Master of None - Season 1 Blu-ray Review
"I'm on a date that is now over. I'm thrilled: she began the night with an aggressive Cartman impression."
Master of None - Season 1 Review
Aziz Ansari's Master of None reminds of Netflix's other similarly-themed comedy series, Love, and Gervais's Extras, but has enough cultural originality to make its own mark.Ansari, a stand-up comic arguably best known - at least on TV - for his work on Parks and Recreations, acts as creator, producer, writer, director and star of Master of None, which often feels like a cathartic form of venting over the racial stereotyping, casting issues, and sidelining for Indian actors in the (US) film industry, as well as an interesting look at cultural woes back home - with relationships and family members.
The show follows Ansari's Dev, a bit part actor about as successful as Joey from Friends, who meanders through life with the help of an eclectic group of colourful friends - including Eric Wareheim's hilarious, self-titled 'token white friend' Arnold, and Lena Waithe's outspoken Denise, the part rewritten to suit Waithe's own race and sexuality - whilst circling around Noel Wells' potential love interest, Rachel, who he once had a brief - messy - encounter with.
Master of None does not take long to settle into its stride, establishing a pointed look at cultural issues regarding Indians in the States
Although Ansari - at least if you're unfamiliar with him - takes a minute to warm to, particularly in terms of his distinctive, neurotic style (although he's positively laid back in comparison to Paul Rust's Gus from Love), Master of None does not take long to settle into its stride, hitting some warm, funny highs, tasting some sweet moments and perhaps best of all establishing a fabulously pointed look at cultural issues predominately regarding Indians (but also immigrants in general) in the States.
Indeed the second episode's look back at the lives of the parents of both Dev and his Taiwanese friend is an early high point, superbly stylised (Ansari directed it himself) and instantly relatable, whilst the commentary on forced accents is also curiously hilarious (although it'd be easy to wonder whether the same argument would be as successful with the two accents that most Brit actors are compelled to do, at one point or another in their US career - posh and Cockney). Even beyond the cultural observations, his look at relationships is just as refreshing, taking leaps in the timeline to innovatively (at least for a comedy) reflect upon what many will also be able relate to.
Ansari doesn't land doubling-over-laughing jokes - not really - nor emotional depth (I'm thinking Gervais' excellent After Life here), but manages a show about on par with Love, Netflix's other romantic comedy TV series about a young guy loosely skirting the film industry whilst navigating relationships with the help of his eclectic friends. It's 10 half-hour episodes of witty life commentary which is perfectly bingeworthy even if it's also hardly head-and-shoulders above its peers.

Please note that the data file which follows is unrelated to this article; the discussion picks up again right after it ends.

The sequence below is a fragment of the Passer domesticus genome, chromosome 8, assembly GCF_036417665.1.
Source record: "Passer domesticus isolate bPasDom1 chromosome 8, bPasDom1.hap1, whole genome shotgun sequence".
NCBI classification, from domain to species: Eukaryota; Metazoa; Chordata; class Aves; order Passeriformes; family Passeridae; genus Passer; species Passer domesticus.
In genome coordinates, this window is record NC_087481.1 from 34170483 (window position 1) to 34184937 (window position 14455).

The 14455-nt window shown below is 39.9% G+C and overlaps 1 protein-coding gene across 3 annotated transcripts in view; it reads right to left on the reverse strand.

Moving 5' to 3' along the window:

Master of None - Season 1 Blu-ray PictureMaster of None - Season 1 comes to UK Region B-locked Blu-ray courtesy of Network, who deliver a strong enough 1080p/AVC-encoded High Definition video presentation framed in the show's original aspect ratio of 1.78:1 widescreen.
A very good presentation
Hardly Netflix's most glamorous show, Master of None still looks like a healthy, digitally shot modern production, enjoying the trappings of its NY locales, well-lit and appointed, and boasting some nice detail, whether on facial close-ups or background textures. Ansari exhibits some considerable style, particularly in the second episode, and this translates well, with a colour scheme that is vibrant and expansive, revelling in reality but still enjoying some rich tones and strong enough black levels. It may not be a demo presentation; it's hardly a demo show, but it is a very good - and particularly faithful - presentation nonetheless.
Master of None - Season 1 Blu-ray SoundThe accompanying DTS-HD Master Audio 5.1 track is a punchy enough affair, enjoying the music on offer, the background score and some measure of ambience - similarly not quite a demo affair but very good nonetheless.
A good track
Dialogue remains firmly prioritised throughout - it is, after all, the core component - delivered clearly and coherently, whilst effects bring the various locales to life, sparking to life a little more on the film sets (or in the elaborate 'flashbacks') but otherwise mostly atmospheric, and hardly expansive. LFE input remains nominal, and the score is well regarded, given some room to breathe on the array. It's a good track and whilst hardly noteworthy, it, similar to the video, is perfectly faithful to the material.
Master of None - Season 1 Blu-ray ExtrasNothing
Master of None - Season 1 Blu-ray Verdict
10 half-hour episodes of witty life commentary which is perfectly bingeworthy even if it's also hardly head-and-shoulders above its peers
The first season of Netflix's Master of None comes to UK Blu-ray courtesy of Network, delivering strong enough video and audio, but no supplementals - for those without Netflix it's a decent enough way to check out the comedy series.
Suggested retail price when reviewed: £16.99
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